Interventions to prevent smoking uptake or encourage cessation among children or adolescents may help slow or halt increased tobacco-related illness.

Evidence Syntheses - Agency for Healthcare Research and Quality (US).

Version: December 2012
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Screening for Depression in Adults: An Updated Systematic Evidence Review for the U.S. Preventive Services Task Force [Internet]

Depression is relatively common in primary care patients but is not always identified by primary care providers.

Evidence Syntheses - Agency for Healthcare Research and Quality (US).

Version: January 2016
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Eating Disorders: Core Interventions in the Treatment and Management of Anorexia Nervosa, Bulimia Nervosa and Related Eating Disorders

This guideline has been developed to advise on the identification, treatment and management of the eating disorders anorexia nervosa, bulimia nervosa and related conditions. The guideline recommendations have been developed by a multidisciplinary group of health care professionals, patients and their representatives, and guideline methodologists after careful consideration of the best available evidence. It is intended that the guideline will be useful to clinicians and service commissioners in providing and planning high quality care for those with eating disorders while also emphasising the importance of the experience of care for patients and carers.

NICE Clinical Guidelines - National Collaborating Centre for Mental Health (UK).

Version: 2004
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Screening for Child and Adolescent Depression In Primary Care Settings: A Systematic Evidence Review for the U.S. Preventive Services Task Force [Internet]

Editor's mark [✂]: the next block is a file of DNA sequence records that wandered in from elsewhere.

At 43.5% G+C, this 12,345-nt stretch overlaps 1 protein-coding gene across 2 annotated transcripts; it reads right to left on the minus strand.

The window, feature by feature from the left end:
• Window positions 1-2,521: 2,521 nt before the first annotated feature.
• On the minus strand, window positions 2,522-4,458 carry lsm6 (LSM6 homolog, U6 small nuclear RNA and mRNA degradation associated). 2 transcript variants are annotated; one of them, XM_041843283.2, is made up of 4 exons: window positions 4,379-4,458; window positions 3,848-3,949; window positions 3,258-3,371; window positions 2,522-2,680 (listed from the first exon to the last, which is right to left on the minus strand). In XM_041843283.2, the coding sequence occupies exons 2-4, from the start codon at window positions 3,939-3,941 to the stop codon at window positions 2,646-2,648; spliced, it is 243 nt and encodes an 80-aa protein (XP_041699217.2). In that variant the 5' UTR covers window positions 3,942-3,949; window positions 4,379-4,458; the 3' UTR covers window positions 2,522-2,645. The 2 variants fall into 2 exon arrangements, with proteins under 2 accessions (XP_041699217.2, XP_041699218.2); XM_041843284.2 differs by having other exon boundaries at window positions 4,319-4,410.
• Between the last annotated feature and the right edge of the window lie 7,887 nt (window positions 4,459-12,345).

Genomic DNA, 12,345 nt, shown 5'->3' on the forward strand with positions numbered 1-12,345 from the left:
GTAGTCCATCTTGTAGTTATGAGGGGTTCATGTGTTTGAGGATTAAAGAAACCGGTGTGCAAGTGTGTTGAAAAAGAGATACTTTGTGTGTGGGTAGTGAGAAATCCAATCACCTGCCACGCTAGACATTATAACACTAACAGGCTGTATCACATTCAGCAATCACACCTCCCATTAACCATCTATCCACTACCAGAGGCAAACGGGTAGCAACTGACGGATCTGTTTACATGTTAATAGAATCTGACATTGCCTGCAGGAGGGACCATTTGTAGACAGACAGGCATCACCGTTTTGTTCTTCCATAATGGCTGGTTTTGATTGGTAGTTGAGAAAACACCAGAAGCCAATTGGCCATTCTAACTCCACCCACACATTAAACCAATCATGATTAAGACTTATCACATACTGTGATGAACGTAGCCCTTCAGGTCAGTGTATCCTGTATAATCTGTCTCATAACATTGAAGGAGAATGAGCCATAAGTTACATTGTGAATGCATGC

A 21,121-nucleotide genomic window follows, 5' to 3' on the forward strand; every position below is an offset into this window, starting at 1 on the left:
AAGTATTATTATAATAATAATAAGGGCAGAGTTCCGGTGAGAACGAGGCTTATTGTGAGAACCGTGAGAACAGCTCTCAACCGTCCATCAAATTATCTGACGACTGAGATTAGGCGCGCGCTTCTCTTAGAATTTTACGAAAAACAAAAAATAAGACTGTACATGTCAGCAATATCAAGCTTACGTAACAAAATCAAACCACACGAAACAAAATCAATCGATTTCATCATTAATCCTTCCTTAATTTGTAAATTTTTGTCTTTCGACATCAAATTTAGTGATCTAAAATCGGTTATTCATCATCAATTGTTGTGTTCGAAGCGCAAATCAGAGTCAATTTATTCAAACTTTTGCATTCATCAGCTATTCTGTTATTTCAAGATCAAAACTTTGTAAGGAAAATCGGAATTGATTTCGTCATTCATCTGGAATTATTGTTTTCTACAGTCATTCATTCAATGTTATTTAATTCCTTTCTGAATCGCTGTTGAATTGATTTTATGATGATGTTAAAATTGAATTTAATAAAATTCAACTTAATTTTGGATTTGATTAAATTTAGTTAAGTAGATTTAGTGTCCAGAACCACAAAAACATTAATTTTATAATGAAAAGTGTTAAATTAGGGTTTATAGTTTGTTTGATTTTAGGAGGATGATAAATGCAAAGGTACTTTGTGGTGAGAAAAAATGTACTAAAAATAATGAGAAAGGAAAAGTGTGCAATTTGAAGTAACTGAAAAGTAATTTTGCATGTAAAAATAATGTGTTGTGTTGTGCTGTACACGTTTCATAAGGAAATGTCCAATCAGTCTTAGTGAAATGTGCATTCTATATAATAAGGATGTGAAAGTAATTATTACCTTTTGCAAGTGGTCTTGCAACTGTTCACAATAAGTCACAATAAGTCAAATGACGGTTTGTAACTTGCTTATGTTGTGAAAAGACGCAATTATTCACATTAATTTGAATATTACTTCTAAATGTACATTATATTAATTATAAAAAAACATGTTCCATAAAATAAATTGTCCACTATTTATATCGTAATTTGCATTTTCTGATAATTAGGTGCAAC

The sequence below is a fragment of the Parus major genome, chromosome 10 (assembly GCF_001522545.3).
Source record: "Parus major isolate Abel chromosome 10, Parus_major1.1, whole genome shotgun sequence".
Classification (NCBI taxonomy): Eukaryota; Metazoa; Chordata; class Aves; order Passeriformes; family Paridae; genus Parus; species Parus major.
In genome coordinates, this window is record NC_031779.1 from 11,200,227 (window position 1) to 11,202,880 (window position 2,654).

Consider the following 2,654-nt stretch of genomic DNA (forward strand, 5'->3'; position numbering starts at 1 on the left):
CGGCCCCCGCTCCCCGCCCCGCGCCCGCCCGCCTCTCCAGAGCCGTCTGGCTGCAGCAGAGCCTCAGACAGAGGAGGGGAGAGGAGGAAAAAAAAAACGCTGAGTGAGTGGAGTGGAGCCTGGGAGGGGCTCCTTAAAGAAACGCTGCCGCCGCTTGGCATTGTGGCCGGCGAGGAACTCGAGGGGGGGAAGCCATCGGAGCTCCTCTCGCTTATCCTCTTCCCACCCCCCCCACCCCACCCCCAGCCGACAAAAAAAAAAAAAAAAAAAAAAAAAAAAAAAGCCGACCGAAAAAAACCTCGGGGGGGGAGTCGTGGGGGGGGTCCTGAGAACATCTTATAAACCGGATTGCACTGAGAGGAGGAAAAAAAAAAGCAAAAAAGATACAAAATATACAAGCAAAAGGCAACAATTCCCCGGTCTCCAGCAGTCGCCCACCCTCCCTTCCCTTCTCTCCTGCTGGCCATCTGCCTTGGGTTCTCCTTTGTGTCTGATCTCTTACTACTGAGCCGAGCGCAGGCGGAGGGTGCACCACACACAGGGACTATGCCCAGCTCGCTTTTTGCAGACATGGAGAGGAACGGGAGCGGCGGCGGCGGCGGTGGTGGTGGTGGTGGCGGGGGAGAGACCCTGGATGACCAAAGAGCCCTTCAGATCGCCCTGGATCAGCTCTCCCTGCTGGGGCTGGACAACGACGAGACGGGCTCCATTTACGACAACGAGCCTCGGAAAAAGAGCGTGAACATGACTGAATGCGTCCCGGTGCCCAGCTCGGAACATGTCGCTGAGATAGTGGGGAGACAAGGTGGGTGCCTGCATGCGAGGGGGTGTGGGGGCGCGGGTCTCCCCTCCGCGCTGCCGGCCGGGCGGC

Depression among youth is a relatively common, disabling condition that is associated with serious long-term morbidities and risk of suicide. The majority of depressed youth, however, are undiagnosed and untreated, despite opportunities for identification in settings such as primary care.

Evidence Syntheses - Agency for Healthcare Research and Quality (US).

Version: April 2009
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Systematic Review of Suicide Prevention in Veterans [Internet]

This systematic review updates evidence on the accuracy of methods to identify individuals at increased risk for suicide, and the efficacy/effectiveness and adverse effects of healthcare service interventions in reducing suicide and other suicidal self-directed violence. Important areas of ongoing research and current evidence gaps on suicide prevention are also addressed. This report includes studies relevant to healthcare services provided to Veterans and military personnel in the United States (US), and updates 3 previous Department of Veterans Affairs (VA) Evidence-based Synthesis Program (ESP) reviews on these topics.